Or: When bad things cannot be subtracted, protect the good things and turn to them as things to do thinking about and focusing on when you need a break from the bad things.

(An individual’s good things to think about/focus on will vary, as will what we each have access to. Here are some of mine: cats+laser dot, floating in hot water—which has a 50/50 chance of helping or exacerbating, fucking, sewing silly little things for friends out of remnants from larger projects.)

The ability to wrangle our brains into actually taking a break from stressors feels important because without rest—if we are constantly embroiled in skirmish after skirmish—it seems that much harder to find the stamina to win a war.




10 Replies to “Surviving the Spraytanpocalypse, Part 1”

  1. Thank you for addressing something i have felt for a while as if I’ve had been on an island (archipelago if what they say about “the more personal it is, the more general it is”).

    I’ve had my share of life events, that had led me standing in that endless sea of sayings, memes, and verbally-vomited pop-culture please-don’t-let-me-make-you-really-care phrases with me screaming at its beach a “YES. FINE! BUT HOW!”

    I have the emotional equivalent response of a turtle hiding its head at the sign of outside danger; which is to say i wad not as proactive as you to find the answer quickly.

    To make the story short, I was lucky to find myself painting a nerf-gun (of all things) when i felt that glimmer of repose from it all, and was able to breathe from the never ending hordes that arise out there on the “real world”.

    I’ve been wracking my brains as to how this practice has gone missing from common knowledge around me, and I’ve found physical evidence from my great-parents (a brush, a tool, and other knicknacks for my “sanctuary”) that have made me wonder if it was so natural for them as to not feel the need to pass this practice along.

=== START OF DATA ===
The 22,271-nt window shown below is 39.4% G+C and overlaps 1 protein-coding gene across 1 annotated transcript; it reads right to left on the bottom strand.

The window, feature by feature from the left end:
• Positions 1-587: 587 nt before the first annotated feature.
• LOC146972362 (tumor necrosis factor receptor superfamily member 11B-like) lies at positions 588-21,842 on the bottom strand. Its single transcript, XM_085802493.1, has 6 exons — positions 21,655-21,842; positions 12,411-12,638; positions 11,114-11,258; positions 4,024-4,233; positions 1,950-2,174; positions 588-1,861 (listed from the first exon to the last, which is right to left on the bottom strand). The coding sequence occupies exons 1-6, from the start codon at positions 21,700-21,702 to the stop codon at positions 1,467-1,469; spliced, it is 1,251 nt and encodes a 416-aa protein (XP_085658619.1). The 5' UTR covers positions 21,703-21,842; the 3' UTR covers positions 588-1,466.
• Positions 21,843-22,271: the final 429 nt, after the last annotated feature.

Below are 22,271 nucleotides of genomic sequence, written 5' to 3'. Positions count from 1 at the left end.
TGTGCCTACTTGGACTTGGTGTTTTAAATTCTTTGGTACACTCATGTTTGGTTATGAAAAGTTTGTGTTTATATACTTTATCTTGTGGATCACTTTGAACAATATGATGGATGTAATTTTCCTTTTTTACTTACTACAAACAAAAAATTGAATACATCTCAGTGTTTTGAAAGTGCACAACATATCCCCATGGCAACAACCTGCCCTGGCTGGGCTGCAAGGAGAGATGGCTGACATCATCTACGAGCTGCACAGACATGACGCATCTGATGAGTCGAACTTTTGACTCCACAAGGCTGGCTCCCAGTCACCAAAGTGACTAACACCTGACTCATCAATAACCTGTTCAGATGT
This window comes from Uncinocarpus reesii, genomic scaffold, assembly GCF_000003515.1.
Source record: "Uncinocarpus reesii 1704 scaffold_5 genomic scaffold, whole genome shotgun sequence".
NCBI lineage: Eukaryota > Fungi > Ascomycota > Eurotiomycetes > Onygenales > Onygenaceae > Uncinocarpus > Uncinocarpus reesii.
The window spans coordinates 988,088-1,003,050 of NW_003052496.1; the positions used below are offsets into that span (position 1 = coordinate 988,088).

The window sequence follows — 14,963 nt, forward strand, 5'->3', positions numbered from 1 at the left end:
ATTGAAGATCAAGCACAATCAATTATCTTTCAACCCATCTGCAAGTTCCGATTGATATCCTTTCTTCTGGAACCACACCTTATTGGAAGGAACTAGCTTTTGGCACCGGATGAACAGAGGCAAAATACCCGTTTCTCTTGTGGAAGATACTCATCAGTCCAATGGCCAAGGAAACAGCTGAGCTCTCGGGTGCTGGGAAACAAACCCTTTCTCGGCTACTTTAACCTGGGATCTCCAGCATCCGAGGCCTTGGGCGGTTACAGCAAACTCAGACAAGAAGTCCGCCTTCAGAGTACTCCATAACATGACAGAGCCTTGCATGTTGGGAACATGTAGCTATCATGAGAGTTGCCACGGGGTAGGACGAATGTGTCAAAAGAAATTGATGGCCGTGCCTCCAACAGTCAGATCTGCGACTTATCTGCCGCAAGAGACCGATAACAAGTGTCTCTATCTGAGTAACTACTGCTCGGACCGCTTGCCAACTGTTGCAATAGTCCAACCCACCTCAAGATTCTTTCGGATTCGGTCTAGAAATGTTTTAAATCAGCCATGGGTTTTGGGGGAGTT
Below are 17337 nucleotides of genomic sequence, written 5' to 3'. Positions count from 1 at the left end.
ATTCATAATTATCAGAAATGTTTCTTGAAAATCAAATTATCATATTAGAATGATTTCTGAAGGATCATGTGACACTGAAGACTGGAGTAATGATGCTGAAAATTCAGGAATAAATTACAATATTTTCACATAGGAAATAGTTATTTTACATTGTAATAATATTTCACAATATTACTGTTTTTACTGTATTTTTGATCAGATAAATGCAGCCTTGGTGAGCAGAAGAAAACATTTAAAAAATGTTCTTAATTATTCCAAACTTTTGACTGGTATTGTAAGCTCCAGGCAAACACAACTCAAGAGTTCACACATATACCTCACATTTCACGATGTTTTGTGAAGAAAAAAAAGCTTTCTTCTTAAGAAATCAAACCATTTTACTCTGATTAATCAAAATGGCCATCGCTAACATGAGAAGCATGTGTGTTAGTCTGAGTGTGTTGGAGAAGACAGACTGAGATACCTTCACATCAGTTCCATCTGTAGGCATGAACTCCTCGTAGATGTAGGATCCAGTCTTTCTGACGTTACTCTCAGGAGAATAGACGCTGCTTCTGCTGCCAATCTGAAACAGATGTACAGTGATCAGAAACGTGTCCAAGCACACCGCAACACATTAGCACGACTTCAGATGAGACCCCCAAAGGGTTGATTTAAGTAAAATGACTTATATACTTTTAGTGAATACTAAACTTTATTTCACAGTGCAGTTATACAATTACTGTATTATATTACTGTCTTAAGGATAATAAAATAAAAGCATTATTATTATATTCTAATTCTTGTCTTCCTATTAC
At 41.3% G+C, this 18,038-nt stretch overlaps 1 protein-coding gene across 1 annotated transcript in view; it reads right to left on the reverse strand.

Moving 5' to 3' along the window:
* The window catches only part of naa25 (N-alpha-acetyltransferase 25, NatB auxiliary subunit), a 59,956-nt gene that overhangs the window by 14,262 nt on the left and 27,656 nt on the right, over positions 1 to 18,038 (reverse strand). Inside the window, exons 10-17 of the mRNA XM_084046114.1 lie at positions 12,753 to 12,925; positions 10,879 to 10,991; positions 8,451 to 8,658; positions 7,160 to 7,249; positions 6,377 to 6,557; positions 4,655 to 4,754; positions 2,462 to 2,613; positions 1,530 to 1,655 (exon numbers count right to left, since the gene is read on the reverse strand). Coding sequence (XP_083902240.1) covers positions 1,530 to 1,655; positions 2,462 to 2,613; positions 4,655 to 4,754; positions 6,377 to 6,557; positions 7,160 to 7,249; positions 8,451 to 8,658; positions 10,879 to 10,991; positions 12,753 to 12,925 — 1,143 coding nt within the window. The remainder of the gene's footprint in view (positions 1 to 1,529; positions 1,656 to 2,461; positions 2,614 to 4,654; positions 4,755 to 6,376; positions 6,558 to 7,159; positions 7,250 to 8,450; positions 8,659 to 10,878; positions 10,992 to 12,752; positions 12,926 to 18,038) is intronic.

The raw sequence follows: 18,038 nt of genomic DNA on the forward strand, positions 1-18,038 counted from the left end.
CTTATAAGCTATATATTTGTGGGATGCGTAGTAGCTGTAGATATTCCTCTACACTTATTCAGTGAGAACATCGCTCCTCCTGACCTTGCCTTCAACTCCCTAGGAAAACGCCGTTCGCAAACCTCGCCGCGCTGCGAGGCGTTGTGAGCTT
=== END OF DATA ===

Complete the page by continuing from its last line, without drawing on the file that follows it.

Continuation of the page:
Then again… Turtle. Here.

    Thank you for sharing your all of what you’ve gone through. My” little island” feels happier yo be part of a bigger archipelago.

  2. I understand, even if there would be 100 good things and 1 bad thing, that one bad thing can actualy be like 1 000 things.

    For me, whenever I had problem with people in real life or internet life, I tell myself “People will always be bad even if I would be a saint”. No matter what, theres always that one person who just throws mud on everyone. I like myself, even tho Im not “normal” for these people, for me they are the weird to think that way.

  3. Along with putting positive thoughts inside our head, you need to surround yourself with people also. I believe everyone should have four people in their lives. A mentor who has it all together, you can learn from and instill in your life. A coach that can develop you to be a better person, whether it is physically or spiritually. A cheerleader who believe in you, wants you to be successful, and encourages you. And finally a friend, this is someone you are able to be real with. You may have frustrations and whatever it is. They’re not to judge you but they are there to listen.